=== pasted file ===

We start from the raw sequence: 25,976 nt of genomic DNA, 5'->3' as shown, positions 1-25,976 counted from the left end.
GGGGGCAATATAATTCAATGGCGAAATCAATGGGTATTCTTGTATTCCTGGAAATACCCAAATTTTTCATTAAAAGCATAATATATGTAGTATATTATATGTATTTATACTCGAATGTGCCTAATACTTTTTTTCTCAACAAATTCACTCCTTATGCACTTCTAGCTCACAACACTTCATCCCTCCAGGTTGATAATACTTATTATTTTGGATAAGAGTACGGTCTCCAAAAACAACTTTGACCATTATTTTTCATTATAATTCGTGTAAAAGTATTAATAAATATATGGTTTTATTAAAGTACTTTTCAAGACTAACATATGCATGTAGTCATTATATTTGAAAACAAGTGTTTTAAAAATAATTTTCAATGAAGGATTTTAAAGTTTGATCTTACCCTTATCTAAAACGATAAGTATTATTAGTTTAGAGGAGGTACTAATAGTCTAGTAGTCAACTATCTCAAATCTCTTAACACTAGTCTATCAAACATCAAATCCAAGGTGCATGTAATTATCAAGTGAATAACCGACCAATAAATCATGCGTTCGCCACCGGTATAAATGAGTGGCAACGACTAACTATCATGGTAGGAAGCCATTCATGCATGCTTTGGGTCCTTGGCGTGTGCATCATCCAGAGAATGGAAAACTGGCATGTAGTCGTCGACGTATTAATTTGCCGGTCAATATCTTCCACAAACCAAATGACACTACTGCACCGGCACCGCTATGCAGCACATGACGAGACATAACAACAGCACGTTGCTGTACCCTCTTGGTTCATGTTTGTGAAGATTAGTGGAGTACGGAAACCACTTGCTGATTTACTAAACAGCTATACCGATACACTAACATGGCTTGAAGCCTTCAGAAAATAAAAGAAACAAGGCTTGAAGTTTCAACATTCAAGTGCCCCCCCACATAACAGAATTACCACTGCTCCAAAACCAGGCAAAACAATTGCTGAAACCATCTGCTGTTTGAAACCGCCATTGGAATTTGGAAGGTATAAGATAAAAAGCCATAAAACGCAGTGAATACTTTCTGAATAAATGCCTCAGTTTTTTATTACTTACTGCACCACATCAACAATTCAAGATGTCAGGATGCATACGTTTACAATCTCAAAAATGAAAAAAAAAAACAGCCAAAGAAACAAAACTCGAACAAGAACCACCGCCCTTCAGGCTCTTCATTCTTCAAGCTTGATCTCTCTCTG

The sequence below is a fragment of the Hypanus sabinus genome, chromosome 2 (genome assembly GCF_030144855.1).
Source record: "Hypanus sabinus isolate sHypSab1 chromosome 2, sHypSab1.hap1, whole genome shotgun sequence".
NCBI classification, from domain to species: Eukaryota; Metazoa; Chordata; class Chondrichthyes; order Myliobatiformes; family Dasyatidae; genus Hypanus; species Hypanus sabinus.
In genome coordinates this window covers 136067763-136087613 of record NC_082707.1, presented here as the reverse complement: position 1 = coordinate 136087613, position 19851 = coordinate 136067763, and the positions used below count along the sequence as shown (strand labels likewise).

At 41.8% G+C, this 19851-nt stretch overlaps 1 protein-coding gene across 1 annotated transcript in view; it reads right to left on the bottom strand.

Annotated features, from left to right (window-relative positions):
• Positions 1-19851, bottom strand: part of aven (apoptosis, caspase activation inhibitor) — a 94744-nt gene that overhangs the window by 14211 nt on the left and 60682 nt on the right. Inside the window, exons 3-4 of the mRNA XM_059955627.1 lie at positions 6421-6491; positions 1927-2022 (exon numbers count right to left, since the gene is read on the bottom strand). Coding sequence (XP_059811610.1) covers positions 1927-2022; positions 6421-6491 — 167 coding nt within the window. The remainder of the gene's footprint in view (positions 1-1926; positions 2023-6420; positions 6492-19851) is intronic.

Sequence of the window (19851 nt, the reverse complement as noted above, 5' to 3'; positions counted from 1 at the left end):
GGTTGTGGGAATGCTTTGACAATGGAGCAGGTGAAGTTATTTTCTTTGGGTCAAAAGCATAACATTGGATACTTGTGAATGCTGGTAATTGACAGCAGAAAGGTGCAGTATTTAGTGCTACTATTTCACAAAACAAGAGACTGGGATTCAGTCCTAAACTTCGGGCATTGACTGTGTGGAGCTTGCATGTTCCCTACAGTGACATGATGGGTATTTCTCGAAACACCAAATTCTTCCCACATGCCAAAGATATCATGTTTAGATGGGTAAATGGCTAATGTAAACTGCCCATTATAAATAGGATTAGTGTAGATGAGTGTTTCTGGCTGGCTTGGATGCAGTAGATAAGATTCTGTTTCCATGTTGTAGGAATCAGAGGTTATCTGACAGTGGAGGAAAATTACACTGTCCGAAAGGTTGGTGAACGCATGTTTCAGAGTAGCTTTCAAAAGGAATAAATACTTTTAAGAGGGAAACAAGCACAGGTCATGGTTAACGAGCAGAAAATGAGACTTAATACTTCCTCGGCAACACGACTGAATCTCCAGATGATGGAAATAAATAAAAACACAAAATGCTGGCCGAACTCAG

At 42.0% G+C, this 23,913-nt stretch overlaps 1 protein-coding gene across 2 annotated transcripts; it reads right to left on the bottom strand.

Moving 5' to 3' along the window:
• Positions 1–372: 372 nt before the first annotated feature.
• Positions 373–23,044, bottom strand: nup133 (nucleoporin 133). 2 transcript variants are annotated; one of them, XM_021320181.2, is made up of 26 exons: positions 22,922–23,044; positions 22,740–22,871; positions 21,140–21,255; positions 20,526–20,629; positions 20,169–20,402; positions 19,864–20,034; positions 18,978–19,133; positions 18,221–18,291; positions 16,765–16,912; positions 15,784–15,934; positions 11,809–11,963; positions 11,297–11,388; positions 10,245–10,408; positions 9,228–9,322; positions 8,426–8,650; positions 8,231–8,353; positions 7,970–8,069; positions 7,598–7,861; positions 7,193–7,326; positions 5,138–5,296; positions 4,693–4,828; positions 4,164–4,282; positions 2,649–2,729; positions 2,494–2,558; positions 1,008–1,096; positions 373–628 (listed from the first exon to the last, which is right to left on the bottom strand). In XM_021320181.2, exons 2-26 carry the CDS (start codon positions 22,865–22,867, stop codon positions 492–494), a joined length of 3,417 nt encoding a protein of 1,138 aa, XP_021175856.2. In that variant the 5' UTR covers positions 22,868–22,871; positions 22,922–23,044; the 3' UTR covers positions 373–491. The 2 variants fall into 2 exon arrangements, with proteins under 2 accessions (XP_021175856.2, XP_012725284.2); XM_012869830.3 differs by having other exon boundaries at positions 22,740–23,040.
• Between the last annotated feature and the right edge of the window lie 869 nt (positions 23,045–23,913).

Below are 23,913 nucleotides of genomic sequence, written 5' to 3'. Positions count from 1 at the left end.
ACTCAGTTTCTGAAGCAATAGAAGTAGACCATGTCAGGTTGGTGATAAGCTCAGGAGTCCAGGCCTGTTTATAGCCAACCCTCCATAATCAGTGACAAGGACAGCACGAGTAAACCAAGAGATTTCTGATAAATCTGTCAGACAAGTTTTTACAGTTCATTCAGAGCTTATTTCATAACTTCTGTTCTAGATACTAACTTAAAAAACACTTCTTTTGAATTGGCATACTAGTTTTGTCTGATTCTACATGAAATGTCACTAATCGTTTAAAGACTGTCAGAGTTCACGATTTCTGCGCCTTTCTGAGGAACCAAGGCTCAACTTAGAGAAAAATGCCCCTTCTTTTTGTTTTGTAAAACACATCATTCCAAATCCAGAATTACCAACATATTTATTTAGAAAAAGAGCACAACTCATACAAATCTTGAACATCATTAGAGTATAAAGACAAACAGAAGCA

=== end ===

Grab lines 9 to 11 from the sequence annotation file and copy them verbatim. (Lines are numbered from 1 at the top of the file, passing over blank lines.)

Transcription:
• Positions 1-19851, bottom strand: part of aven (apoptosis, caspase activation inhibitor) — a 94744-nt gene that overhangs the window by 14211 nt on the left and 60682 nt on the right. Inside the window, exons 3-4 of the mRNA XM_059955627.1 lie at positions 6421-6491; positions 1927-2022 (exon numbers count right to left, since the gene is read on the bottom strand). Coding sequence (XP_059811610.1) covers positions 1927-2022; positions 6421-6491 — 167 coding nt within the window. The remainder of the gene's footprint in view (positions 1-1926; positions 2023-6420; positions 6492-19851) is intronic.

Sequence of the window (19851 nt, the reverse complement as noted above, 5' to 3'; positions counted from 1 at the left end):
GGTTGTGGGAATGCTTTGACAATGGAGCAGGTGAAGTTATTTTCTTTGGGTCAAAAGCATAACATTGGATACTTGTGAATGCTGGTAATTGACAGCAGAAAGGTGCAGTATTTAGTGCTACTATTTCACAAAACAAGAGACTGGGATTCAGTCCTAAACTTCGGGCATTGACTGTGTGGAGCTTGCATGTTCCCTACAGTGACATGATGGGTATTTCTCGAAACACCAAATTCTTCCCACATGCCAAAGATATCATGTTTAGATGGGTAAATGGCTAATGTAAACTGCCCATTATAAATAGGATTAGTGTAGATGAGTGTTTCTGGCTGGCTTGGATGCAGTAGATAAGATTCTGTTTCCATGTTGTAGGAATCAGAGGTTATCTGACAGTGGAGGAAAATTACACTGTCCGAAAGGTTGGTGAACGCATGTTTCAGAGTAGCTTTCAAAAGGAATAAATACTTTTAAGAGGGAAACAAGCACAGGTCATGGTTAACGAGCAGAAAATGAGACTTAATACTTCCTCGGCAACACGACTGAATCTCCAGATGATGGAAATAAATAAAAACACAAAATGCTGGCCGAACTCAG